Tuesday, April 4, 2017

Grief Support: 4 Things To Try When You're Hurting

Welcome back, Besties.  Yesterday we discussed how we can help a friend who is hurting.  Today I want to put the focus back on us for a bit.  What do we do when the future looks bleak, or we are experiencing tremendous pain?  How can we persevere and find the strength to keep going when it feels like our lives are a cycle of sadness or disappointment?  Grief support can be hard to come by at times, for various reasons; allow me to share four things you can try when you're hurting.

First, ask yourself this question:  what story are you telling yourself?    This is a question Brene Brown asks all the time and I find it incredibly helpful, especially when we experience strong emotions.  What is happening, what is the current situation?  Describe it to yourself (or better yet, write it down) as an objective observer.  State the facts - the truth, and nothing but the truth.  Then take it a step further and add yourself into the story.  What are you feeling about what happened?  Are you telling yourself any stories as if they are truth?  

For example, you might have experienced a recent breakup and feel so sad that you could burst into tears at any moment.  You might objectively tell the story as:  "I am feeling sad about the breakup.  I feel like I don't even want to get out of bed today."  But a lot of times, we tell ourselves additional stories, such as:  "I'm such a loser.  What is my problem?  This is the fourth day in a row I have felt so out of control of my emotions about this.  I'm seriously never going to get it together.  No wonder I'm single.  Again."

See the difference?  If you are telling yourself stories that are riddled with shame or guilt, you are going to make whatever storm you are weathering ten times worse.  Instead, stick to the facts.  Notice how you feel, and be ok with it.  You can do this because we all know...

No feeling lasts forever.  Remind yourself of this.  OFTEN.  Better yet, remind yourself of the difficult things you have gotten through in the past.  By and large, when I counsel people who have been through significant trauma or tragedy, I ask them how they coped and they say..."I don't really know...I just did."  Friends, we are far more resilient than we give ourselves credit for.  It's ok if you have no idea how you are going to make it through your sadness...you don't have to have all the answers right now.  All you have to do is trust that things will get better over time.  You might start feeling better very soon, or it might take a lot longer for healing to occur...that's why it's incredibly important to...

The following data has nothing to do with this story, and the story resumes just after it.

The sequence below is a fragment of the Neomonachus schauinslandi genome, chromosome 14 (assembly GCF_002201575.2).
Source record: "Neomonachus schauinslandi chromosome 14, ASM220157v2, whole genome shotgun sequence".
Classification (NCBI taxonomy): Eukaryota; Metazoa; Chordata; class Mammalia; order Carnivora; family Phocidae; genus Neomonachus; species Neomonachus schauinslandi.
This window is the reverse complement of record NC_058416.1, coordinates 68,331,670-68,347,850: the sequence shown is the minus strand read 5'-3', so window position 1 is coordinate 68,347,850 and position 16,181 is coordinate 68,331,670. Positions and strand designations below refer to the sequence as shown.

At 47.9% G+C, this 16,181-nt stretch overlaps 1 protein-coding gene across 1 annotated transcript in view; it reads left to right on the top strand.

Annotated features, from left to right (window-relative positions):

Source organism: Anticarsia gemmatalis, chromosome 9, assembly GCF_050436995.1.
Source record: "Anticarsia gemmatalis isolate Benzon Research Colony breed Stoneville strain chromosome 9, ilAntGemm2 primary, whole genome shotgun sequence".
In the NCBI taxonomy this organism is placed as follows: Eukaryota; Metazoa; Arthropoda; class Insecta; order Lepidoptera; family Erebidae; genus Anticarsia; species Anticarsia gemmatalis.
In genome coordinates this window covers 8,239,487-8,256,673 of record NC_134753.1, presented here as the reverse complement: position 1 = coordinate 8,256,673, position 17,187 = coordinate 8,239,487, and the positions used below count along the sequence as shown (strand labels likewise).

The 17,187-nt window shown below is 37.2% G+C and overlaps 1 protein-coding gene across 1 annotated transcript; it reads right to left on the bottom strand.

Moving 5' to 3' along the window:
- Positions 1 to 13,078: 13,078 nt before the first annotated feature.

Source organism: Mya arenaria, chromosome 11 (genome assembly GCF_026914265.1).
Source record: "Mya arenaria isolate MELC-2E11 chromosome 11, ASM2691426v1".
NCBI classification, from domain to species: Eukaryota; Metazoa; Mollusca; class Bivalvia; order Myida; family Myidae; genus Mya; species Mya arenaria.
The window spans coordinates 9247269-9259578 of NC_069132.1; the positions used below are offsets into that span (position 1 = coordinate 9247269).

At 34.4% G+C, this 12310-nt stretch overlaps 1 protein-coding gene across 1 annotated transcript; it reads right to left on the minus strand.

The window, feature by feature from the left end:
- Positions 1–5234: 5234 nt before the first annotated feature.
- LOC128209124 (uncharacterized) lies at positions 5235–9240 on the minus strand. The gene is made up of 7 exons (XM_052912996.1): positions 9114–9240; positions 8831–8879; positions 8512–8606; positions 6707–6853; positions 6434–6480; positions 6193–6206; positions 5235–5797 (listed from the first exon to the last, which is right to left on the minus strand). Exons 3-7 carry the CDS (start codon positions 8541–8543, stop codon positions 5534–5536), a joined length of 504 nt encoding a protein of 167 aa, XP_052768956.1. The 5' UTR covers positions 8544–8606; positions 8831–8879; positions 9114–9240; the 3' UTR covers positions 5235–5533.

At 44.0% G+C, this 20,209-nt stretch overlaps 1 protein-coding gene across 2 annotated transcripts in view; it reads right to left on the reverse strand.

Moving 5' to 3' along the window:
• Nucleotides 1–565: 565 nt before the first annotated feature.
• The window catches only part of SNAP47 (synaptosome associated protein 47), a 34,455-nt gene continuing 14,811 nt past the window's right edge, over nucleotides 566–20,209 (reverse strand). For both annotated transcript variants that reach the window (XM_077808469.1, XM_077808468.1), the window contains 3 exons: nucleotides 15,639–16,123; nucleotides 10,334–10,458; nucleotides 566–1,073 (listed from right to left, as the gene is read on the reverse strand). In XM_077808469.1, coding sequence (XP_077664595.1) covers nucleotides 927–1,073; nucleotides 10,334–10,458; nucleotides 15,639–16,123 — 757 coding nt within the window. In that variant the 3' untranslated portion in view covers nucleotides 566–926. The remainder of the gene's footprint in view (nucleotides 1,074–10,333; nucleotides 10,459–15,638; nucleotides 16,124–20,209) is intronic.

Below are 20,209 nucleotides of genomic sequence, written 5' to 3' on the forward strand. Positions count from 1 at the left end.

Take it one day at a time.  I tell my clients this all the time, and it never stops being true.  Just deal with today today.  Deal with this moment.  Then the next.  Then the next.  Don't get ahead of yourself.  Don't "dress rehearse tragedy," (again, a phrase from Brene Brown).  Stay where you are, even if that is a hard place to be.  Just for today you can keep going.  Just for today you can persevere.  Just for today you can get through this.  It's often when we think weeks and months and years into the future that we overwhelm ourselves with unnecessary grief and anxiety.  So don't worry about tomorrow, for tomorrow will bring its own worries.  Today's trouble is enough for today (Matthew 6:34).

Finally, find a way to increase your positive experiences.  What do you like to do?  Who do you like to hang out with?  Make a list of all the ways you can add happiness to your day, just this day.  The goal is to make yourself do something fun or joyful so you can have something good to look forward to in every day.  Here is a short list to get you started:  dance, order take out food, watch your favorite movie, plan a vacation, go shopping, call a loved one, make a list of things you love about yourself, take a nap, visit a new place, enjoy a sweet treat, PIZZA, sit in the sunshine, lounge in your pjs, snuggle with a loved one or pet.

When you start doing things you love, things that make you  happy, you will start to feel better.  That doesn't mean you will never be sad again.  It doesn't mean you won't still be a little sad while you are trying to have fun.  It means that you are giving yourself permission to live and to find bits of joy in the midst of your pain. And that is a very, very good thing.

What are some ways you have found grief support that worked?  What do you do to feel better when you're grieving?  Please share your insights in the comments!







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